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Heritage centre is a ‘golden opportunity’

 IT will be ‘unforgivable’ if the historic Milltown House, located at the old Strabane Academy site, is not saved for generations to come by transforming it into a heritage/visitors’ centre.
 
Strabane History Society raised the matter at a committee meeting of Derry City and Strabane District Council recently when they called for councillors to support their idea to transform the site into a heritage/visitors’ centre.
 
Addressing the councillors Pat McGuigan explained, “We propose to transform Milltown House and part of the site into a heritage centre to allow the story of the Strabane area to be told. We require guidance on how to achieve this in a viable and successful way and that’s why we require council’s input.
 
“We understand we will require funding and goodwill from many sources, but we feel confident that a heritage/visitors’ centre is very much not only needed but is welcome in Strabane. The important thing about it is that we feel the story of Strabane has not been told by anyone and this will be the start of it. Every town, every village, every city has a story to tell so this is the beginning of our story here.
 
“We have a great history and we have lost quite a number of iconic buildings, whenever we heard rumours to the effect Milltown was being vandalised and was maybe going to be knocked down this petrified us and spurred us in to doing what we’re doing now.”
 
Gordon Smith, fellow historian added, “I believe this is our last chance to save one of our historic buildings in the town. It was the home of renowned hymn writer Cecil Francis Alexander. She was 15-years-old when she came to Strabane and she would spend the next 17 years doing her writing and charitable work here and she deserves to be recognised.
 
“Strabane needs a bit of pride and a heritage centre would go a long way to achieving this. Next time in your own place of worship when you hear one of her hymns being sung (All Things Bright and Beautiful, There is a Green Hill Far Away, or Once in Royal David’s City) you should turn to your neighbours and say ‘do you know that song was written in Milltown House in Strabane and I helped to save it’.”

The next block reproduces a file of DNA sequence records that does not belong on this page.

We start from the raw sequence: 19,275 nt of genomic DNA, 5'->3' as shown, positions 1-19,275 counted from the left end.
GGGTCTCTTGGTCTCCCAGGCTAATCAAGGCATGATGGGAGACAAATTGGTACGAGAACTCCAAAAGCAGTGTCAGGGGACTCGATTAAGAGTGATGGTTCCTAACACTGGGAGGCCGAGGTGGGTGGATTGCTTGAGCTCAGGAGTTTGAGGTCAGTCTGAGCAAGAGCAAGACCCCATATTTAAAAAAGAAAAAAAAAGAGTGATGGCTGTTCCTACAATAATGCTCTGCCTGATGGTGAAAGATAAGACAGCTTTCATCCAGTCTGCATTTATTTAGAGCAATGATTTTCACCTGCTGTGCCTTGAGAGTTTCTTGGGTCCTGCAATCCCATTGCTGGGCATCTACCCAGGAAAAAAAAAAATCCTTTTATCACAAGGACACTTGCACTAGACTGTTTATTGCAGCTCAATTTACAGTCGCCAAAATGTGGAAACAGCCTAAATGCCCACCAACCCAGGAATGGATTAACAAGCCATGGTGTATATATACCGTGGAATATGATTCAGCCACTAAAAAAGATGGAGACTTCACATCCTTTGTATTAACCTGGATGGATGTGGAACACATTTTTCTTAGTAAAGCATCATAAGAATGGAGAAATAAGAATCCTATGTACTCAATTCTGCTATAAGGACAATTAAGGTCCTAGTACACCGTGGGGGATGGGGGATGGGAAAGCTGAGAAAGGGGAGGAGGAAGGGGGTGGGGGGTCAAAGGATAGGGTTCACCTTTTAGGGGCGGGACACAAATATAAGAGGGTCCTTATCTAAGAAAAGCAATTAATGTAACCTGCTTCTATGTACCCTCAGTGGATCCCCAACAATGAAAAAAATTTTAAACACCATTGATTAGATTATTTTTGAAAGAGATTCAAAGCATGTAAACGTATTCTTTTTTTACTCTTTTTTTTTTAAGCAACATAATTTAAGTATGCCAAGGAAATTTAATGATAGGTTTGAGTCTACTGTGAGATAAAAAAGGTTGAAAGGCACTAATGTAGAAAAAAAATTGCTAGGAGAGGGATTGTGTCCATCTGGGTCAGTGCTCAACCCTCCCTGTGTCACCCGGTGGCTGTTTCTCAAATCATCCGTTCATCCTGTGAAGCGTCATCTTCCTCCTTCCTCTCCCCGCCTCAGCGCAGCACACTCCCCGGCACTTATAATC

The proposal received support from the Sperrin councillors present in the chamber.
Michaela Boyle said this was a very ambitious project and she was glad it had come to the council’s attention at this time as the Education Minister had indicated he wanted to retain the site for educational purposes.
She asked the members of the History Society, “It’s a big ask of council and a big undertaking. What other contact have you made –  for example with the Heritage Lottery Fund, or are we the first?”  Mr McGuigan said the council was the first port of call.
 
Independent councillor Raymond Barr said, “This is a golden opportunity for council to create a sustainable cross-community, cross-border project which will benefit all sections of the community and at last give the area an attraction which can be showcased all over the island to attract visitors to the district.  It would be unforgivable if this opportunity was missed by the council to create this”.
 
The SDLP’s Jason Barr added, “It should not be tumbled especially for housing. I welcome and support this proposal to show visitors the rich history Strabane has to offer. I also believe it should be used as a multi-purpose venue, it’s a great location for a youth facility, and has land to create a park and outdoor walking area.”
Following discussion council has agreed to engage with the Strabane History Society and other interested parties to see how the project could be progressed.

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The Strabane Chronicle is published by North West of Ireland Printing & Publishing Company Limited, trading as North-West News Group.
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